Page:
After shooting a 64 to take the first-round lead in the Barclays at Bethpage Black Thursday, Padraig Harrington pleaded "the Fifth." And he's an Irishman, no less.
This could be a very big tournament for Harrington if he wants to extend his string of Ryder Cup appearances, which stands at six. He's too far back in the points standings for the 10 automatic European team slots, so he has to depend on a captain's pick by Jose Maria Olazabal.
He hasn't had the best of seasons, and has played a lot on the PGA Tour this year. He played OK in the majors but didn't qualify for the World Championship Golf tournaments that would have earned him European points. The Barclays doesn't count, but with Olazabal making his captain's picks Monday, a win on the Black would show Harrington to be in top form with the Ryder Cup coming up at Medinah Sept. 28-30.
Harrington was reluctant to get into his chances for a Ryder Cup pick, or his relationship with Olazabal, which was sullied nine years ago when he called for a rules official when he was playing a match against Olazabal in the Seve Cup.
"I'm not really going to get into and discuss because I'm either going to do one of two things: I'm either going to look like I'm pleading or I'm going to look like I'm incriminating myself," Harrington said. "As I keep saying to people, you over here have this thing called the Fifth. I'm going to plead the Fifth . . . At the end of the day, it's up to him."
He didn't entirely dodge the Olazabal issue. "I was very supportive of Jose when he got the captaincy," Harrington said. "I truly believe that he's interested in winning the Ryder Cup . . . From the character that he is, I believe he would put winning the Ryder Cup way above anything personal."
It took Harrington a few holes Thursday to realize he wasn't playing the U.S. Open. His last two events at Bethpage Black were the 2002 and 2009 Opens, and the place imprints itself in every player's mind as a major championship venue.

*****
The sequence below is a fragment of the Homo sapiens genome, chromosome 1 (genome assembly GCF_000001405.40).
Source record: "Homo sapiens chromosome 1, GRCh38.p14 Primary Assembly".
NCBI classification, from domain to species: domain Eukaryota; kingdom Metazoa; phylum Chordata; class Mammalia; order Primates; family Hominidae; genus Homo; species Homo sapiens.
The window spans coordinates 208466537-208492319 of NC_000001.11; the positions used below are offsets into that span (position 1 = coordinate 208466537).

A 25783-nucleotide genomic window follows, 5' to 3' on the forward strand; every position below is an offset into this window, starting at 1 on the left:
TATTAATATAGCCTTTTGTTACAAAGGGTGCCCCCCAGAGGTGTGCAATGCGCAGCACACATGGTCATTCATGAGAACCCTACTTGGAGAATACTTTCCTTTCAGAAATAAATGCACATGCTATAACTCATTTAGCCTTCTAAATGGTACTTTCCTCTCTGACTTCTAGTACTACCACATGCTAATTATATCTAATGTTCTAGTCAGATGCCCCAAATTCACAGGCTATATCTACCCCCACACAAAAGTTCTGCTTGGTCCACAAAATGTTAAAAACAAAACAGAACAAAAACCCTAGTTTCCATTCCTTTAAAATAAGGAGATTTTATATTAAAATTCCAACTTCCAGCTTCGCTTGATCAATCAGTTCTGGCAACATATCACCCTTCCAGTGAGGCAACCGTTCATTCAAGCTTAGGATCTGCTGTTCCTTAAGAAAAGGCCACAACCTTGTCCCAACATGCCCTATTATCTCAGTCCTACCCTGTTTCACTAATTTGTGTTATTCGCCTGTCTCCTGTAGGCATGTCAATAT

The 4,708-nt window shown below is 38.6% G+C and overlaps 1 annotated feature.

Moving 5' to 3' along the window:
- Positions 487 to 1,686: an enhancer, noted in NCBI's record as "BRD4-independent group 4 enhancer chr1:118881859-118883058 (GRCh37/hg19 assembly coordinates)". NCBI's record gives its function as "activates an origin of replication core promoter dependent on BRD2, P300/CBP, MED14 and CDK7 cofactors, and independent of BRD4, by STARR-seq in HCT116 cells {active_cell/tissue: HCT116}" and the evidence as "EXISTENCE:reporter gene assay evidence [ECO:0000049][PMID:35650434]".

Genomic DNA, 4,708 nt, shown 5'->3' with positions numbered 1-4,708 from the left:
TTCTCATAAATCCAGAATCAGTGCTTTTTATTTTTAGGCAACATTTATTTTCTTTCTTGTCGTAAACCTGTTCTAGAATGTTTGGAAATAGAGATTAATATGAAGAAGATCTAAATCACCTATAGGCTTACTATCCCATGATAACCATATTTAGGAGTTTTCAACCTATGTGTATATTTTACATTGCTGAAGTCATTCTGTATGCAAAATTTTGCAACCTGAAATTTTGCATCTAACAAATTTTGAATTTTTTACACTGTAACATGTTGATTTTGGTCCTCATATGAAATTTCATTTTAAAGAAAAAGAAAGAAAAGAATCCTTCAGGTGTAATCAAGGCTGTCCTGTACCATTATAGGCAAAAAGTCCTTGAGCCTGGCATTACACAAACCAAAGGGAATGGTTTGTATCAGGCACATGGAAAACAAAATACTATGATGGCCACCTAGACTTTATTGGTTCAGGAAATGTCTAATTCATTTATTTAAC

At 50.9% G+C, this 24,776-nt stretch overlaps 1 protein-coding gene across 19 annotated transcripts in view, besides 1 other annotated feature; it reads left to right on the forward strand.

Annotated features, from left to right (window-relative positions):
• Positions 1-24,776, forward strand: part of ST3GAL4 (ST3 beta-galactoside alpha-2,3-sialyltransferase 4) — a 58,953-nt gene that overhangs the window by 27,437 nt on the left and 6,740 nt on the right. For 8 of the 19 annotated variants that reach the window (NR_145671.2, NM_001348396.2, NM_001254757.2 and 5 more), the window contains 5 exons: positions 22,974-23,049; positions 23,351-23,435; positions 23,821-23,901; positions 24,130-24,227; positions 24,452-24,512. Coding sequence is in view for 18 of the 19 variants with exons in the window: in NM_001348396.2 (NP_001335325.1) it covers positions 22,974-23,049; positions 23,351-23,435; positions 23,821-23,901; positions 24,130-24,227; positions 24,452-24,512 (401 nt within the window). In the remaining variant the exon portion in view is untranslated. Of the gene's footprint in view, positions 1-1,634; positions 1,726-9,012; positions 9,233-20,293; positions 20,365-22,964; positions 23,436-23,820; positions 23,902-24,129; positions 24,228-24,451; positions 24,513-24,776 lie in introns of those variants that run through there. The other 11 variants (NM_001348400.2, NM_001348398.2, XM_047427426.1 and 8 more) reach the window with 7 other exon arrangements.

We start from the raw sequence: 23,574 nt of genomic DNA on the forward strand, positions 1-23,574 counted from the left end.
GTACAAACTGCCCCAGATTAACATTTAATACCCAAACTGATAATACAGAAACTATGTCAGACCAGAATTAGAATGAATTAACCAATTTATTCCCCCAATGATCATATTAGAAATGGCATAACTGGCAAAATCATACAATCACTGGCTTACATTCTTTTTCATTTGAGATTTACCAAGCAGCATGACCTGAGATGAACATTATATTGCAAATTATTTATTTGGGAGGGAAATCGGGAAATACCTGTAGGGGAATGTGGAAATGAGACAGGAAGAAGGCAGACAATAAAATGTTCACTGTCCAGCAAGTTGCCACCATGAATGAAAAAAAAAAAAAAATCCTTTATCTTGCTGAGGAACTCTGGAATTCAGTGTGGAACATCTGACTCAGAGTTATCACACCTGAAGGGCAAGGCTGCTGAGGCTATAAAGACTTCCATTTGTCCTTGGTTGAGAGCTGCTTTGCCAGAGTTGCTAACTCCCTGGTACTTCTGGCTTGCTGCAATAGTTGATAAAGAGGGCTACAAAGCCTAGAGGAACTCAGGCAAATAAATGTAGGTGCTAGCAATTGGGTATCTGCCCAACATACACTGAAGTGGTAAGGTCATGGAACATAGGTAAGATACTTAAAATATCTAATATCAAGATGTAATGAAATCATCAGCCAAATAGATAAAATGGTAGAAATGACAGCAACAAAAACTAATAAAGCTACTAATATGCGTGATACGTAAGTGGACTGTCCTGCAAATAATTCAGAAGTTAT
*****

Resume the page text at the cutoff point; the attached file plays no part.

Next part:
Fact is, the Black isn't nearly as difficult for the Barclays as it was for the Opens. The rough isn't as high and the greens aren't as fast. And once he convinced himself that he could attack the course, Harrington's 7-under-par 64 tied the competitive course record set by Mike Weir and Lucas Glover in the 2009 Open, and club pro Craig Thomas in the 2007 New York State Open.
"The most interesting thing was it's very hard to go out and play this course without thinking you are playing a U.S. Open," Harrington said.
"Certainly early on in my round I was making pars and very happy. Troy Matteson [who] I was playing with made a birdie and an eagle early on, and it definitely helped me cross that divide between thinking I'm at the U.S. Open and level par is going to be the winning total this week, whereas this is going to be much more of a sprint.
"It's the FedEx playoffs. You're going to need to be 12 under par at the end of the week, or who knows, but it ain't going to be level par."
Harrington is quite comfortable with the course and the atmosphere at Bethpage.
"There's huge support here from Irish-Americans that live here," Harrington said. "You've got to remember, it's not far off the closest place I can play to nearly home. It's only a five-hour flight home."
And a 41/2-hour stroll for a 64.